'Tis the season to be jolly … and many of us are. With the colorful lights, the cheerful songs, the office parties, the presents, the gatherings with family, the reunions with old friends, the warm fires, the turkey dinners -- how can we help but be jolly?
The trouble is that while most of us are visited by St. Nicholas offering his good tidings, some could also use visits from St. Dymphna.
Never heard of St. Dymphna?
Legend has it that this beautiful Irish princess was pursued by her deranged father and was finally decapitated by him in the Belgian town of Gheel. She's the patron saint of those suffering from mental afflictions.
The holiday season can be a difficult time for people with mood disorders, and this group constitutes a substantial chunk of the population, as about 2 percent of people have a diagnosis of bipolar disorder and 16 percent have major depression at some point in their lives.
One of the difficulties is that some people who are depressed feel inclined to isolate themselves. This may be because of feelings of inadequacy; they may feel that others who see them are judging them negatively, or can see how "bad" they are.
Some people are quick to suspect friends, colleagues and acquaintances of talking about them, making fun of them, or disparaging them.
For others with depression, the desire for social isolation has more to do with feeling they simply do not have the energy that interacting with people requires. They may feel that thinking of what to say requires a level of motivation that they cannot summon.
Yet another difficulty comes from feeling that navigating the many decisions that often accompany the holidays is more than they can handle.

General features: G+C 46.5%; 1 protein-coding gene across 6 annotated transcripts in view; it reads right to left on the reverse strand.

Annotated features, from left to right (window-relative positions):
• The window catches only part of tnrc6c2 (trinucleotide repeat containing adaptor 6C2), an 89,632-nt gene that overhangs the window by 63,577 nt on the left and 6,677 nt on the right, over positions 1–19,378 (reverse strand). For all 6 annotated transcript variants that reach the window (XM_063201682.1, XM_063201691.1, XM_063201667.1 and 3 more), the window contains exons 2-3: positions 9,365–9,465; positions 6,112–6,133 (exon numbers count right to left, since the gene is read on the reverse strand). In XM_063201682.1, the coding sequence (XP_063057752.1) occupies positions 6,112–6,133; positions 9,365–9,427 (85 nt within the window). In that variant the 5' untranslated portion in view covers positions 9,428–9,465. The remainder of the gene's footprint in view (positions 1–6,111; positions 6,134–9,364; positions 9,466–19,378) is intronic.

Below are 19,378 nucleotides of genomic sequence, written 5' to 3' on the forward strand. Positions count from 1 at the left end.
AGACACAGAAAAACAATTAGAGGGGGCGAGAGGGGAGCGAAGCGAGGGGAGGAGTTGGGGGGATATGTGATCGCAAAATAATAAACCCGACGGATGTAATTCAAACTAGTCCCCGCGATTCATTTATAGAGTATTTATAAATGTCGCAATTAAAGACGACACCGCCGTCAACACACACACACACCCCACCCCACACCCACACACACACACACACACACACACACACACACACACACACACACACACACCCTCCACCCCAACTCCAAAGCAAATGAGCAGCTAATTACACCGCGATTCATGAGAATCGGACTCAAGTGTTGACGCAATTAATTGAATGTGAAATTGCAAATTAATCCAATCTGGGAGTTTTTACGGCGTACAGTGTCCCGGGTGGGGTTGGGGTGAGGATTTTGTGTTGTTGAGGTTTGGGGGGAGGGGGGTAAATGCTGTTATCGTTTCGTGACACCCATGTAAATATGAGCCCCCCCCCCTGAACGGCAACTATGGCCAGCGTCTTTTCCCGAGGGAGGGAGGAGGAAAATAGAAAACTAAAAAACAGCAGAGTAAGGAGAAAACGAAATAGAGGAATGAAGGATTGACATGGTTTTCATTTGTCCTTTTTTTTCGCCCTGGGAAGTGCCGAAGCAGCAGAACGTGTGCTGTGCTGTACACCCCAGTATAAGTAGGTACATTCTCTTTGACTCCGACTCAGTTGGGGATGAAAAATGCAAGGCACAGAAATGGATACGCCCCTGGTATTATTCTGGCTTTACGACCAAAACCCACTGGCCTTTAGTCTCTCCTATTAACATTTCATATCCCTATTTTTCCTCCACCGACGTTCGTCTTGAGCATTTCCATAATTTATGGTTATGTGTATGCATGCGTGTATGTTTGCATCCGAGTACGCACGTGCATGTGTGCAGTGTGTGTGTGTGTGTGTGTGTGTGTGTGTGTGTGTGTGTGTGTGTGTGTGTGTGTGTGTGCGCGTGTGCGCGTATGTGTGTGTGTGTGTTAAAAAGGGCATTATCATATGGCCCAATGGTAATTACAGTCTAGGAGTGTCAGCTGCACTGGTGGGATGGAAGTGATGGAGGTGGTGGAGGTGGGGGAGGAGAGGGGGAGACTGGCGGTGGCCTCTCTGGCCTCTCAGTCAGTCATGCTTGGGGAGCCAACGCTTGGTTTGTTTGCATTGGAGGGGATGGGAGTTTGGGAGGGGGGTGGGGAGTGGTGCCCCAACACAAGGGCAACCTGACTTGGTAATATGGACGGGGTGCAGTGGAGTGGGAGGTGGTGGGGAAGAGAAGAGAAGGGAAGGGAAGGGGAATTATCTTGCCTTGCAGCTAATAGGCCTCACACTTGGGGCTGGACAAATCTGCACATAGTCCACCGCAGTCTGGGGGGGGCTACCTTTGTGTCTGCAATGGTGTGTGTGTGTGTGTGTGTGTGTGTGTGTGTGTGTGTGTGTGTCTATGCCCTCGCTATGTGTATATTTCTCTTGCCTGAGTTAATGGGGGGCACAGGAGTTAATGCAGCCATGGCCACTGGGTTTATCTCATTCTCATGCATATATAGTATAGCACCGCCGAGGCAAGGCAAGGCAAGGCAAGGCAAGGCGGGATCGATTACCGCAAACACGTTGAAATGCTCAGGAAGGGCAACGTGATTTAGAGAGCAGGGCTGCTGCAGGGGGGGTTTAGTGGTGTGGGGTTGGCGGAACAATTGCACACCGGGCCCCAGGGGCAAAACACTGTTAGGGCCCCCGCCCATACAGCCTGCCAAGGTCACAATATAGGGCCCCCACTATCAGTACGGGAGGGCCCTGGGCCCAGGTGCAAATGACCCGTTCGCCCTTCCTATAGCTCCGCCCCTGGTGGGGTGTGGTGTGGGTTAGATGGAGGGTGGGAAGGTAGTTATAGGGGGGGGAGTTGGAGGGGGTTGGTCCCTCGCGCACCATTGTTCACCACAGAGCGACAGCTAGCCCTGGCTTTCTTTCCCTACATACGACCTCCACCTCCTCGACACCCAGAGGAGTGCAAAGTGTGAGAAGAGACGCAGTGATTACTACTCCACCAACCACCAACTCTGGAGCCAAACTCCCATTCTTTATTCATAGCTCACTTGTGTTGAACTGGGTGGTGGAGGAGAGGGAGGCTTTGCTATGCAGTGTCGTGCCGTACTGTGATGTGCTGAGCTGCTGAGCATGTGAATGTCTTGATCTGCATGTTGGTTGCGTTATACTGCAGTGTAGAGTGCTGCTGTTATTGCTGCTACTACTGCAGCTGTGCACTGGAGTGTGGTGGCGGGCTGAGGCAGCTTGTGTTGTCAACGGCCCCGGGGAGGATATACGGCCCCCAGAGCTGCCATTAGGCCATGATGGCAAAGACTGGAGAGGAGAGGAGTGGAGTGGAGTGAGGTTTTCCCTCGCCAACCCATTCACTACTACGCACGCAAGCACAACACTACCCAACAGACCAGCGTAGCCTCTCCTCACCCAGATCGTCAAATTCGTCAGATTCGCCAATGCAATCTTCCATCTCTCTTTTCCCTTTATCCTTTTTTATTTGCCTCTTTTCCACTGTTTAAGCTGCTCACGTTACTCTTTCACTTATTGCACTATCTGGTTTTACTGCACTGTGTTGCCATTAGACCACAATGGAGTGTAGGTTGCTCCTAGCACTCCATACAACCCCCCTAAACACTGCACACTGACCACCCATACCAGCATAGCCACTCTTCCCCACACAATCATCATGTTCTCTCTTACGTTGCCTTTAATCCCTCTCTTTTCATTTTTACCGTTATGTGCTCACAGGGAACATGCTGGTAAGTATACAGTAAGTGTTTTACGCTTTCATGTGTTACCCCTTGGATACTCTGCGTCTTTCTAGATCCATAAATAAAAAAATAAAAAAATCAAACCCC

Decisions such as which family members to spend Christmas with, who to buy gifts for, which gifts to buy, whether to send out holiday cards, what to say in them, who to send them to -- all of that requires a level of functioning that some people with depression cannot rise to if they are ill.
I had one middle-aged patient tell me that Christmas stood out for her as the worst time of the year. She recalled dark days being upstairs in her room feeling desperate and miserable while listening to the sounds of her family downstairs enjoying their presents, eating, chatting, singing and being merry.
There are patients whose moods are worst in the winter. Some of them describe their moods steadily declining as the grayness of the fall sets in and the darkness of winter follows.
This phenomenon was given a name in 1984 in a paper by Norman Rosenthal and his colleagues at the National Institute of Mental Health. Using the older name for mood disorder, they described seasonal "affective disorder," coining the clever acronym SAD.
They emphasized that these patients generally had particular depressive features, including sleeping too much and overeating.
These patients also often had bipolar II disorder, meaning that they had occasional hypomanias -- mild periods of unusually elevated mood. They also seemed to respond to changes in climate and latitude.